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Apr 14

Estonia’s ehealth results

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Estonia is a small northern European country on the Baltic Sea is achieving significantly more than its size would indicate. In July 2014, Estonia  set up the e-Health Working Group, whose mission is to develop the Estonian e-Health Strategic Plan until 2020, along with the e-Health Development Concept until 2025 and its detailed implementation plan 2015–2017. How have they been going? By all reports in the media it is amazing.

 

 

 

3 major achievements

  • Electronic health records system. All healthcare providers are required to send medical reports to the system, and the system is accessible to all providers and patients. Some information is still stored locally (digital and paper) such as billing information and images.
  • ePrescription – the project began running in 2010, in spite of startup problems, over ninety percent of Estonians used digital prescriptions in the first full year of operation and by 2013, 95% of all prescriptions in the country were being issued electronically.
  • Patient Portal – by logging into the Patient Portal with an electronic ID Card, the patient can review their past doctor visits and current prescriptions, control which doctors have access to their files, and even receive general health advice.

3 reasons why they have been able to achieve so much, as recently quoted by Estonia officials  in the Huffington Post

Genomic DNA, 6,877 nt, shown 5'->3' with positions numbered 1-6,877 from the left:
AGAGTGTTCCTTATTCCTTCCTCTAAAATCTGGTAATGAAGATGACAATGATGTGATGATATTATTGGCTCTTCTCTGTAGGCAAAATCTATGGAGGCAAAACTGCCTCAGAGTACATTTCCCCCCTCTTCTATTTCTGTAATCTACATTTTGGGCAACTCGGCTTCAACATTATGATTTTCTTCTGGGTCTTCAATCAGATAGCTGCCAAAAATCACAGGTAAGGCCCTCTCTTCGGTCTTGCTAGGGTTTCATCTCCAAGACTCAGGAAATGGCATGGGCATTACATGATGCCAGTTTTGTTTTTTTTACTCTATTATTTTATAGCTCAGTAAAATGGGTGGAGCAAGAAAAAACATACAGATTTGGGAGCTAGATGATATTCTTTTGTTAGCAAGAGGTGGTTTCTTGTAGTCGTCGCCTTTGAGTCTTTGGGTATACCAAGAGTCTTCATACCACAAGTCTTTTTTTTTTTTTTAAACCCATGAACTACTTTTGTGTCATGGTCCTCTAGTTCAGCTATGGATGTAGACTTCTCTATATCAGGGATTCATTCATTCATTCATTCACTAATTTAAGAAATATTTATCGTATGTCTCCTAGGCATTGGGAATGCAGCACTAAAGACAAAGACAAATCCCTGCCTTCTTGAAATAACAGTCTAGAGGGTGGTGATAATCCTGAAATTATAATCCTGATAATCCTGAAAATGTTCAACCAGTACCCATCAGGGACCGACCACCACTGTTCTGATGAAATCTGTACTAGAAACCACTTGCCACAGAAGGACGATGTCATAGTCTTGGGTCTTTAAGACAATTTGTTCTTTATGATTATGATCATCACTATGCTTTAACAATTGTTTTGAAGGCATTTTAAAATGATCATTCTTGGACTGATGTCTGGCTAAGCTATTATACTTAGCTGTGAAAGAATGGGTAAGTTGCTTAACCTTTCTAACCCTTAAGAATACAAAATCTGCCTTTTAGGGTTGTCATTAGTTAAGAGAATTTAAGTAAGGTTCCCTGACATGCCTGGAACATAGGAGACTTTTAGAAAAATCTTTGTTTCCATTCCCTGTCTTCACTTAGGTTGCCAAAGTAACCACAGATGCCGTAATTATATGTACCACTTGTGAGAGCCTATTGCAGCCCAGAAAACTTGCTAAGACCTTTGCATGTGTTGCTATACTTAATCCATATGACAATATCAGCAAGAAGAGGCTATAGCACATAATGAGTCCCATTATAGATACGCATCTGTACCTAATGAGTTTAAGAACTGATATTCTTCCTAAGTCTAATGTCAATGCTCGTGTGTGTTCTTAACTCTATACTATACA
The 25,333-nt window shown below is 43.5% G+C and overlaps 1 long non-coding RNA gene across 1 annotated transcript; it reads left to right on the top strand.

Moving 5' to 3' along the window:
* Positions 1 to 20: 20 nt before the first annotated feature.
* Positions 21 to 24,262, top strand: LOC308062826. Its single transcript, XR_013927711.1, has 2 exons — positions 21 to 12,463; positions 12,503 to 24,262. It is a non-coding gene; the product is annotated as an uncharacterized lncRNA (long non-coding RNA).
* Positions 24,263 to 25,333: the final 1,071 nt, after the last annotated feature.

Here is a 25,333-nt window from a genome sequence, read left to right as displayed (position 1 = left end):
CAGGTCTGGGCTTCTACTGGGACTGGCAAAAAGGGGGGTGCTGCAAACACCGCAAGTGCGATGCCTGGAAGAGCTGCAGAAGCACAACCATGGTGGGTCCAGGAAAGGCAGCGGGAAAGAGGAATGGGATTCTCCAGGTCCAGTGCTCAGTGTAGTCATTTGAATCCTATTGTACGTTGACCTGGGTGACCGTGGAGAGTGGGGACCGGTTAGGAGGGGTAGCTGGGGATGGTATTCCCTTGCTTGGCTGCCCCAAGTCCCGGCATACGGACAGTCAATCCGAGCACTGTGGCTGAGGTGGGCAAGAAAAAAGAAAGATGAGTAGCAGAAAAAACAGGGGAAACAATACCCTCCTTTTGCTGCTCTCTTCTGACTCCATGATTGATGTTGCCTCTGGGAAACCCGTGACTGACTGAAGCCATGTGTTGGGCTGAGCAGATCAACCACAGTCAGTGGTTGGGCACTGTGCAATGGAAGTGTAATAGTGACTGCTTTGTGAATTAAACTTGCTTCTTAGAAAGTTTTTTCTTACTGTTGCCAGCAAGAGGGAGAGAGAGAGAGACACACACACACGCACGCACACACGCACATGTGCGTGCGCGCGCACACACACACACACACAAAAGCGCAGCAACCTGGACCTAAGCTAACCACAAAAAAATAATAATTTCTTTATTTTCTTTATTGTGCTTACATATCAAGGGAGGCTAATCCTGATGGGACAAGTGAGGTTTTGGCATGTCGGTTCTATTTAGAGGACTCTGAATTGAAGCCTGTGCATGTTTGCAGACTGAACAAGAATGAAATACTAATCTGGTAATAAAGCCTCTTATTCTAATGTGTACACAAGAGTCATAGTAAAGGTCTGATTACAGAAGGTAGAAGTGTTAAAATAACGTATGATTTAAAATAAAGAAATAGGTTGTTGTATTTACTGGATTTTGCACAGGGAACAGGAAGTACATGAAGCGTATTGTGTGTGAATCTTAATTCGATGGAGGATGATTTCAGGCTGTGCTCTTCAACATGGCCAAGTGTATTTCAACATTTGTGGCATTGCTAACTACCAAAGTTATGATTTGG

• “We have no legacy policy. A legacy policy is a policy that is difficult to change because it has been a policy of the past. That is something that all the Western Europe countries and the United States are struggling with.”
  • “’In 1991, Estonia regained independence. At the same time, the Internet was born. The Estonian people wanted to leave everything old behind”
  • “The young age of Estonia’s government ministers — many people in high positions are under the age of forty. With youth came the propensity for bold decisions.

Last year former CEO of the Estonia eHealth Foundation Dr. Madis Tiik  reported that since Estonia implemented their Health Information Exchange (HIE) in 2009, it has been a resounding success. The HIE is used by over 98% of its population and national healthcare costs have fallen to 6% of GDP, making it Europe’s most cost effective. Remarkably, HIE cost a mere €10 million or €7.5 per citizen to establish.

While in many bigger countries it would be hard to recreate the political environment which made this happen so quickly, it is definitely an amazing example that a government approach to eHealth can be successful when the stakeholders are all onboard (private and public) and the major issues of security, privacy ( opt-out system) and  identity management  dealt with early and are consistently across eGovernment initiatives.  This success seems to be built on a foundation of a nation that prioritizes change in this area.

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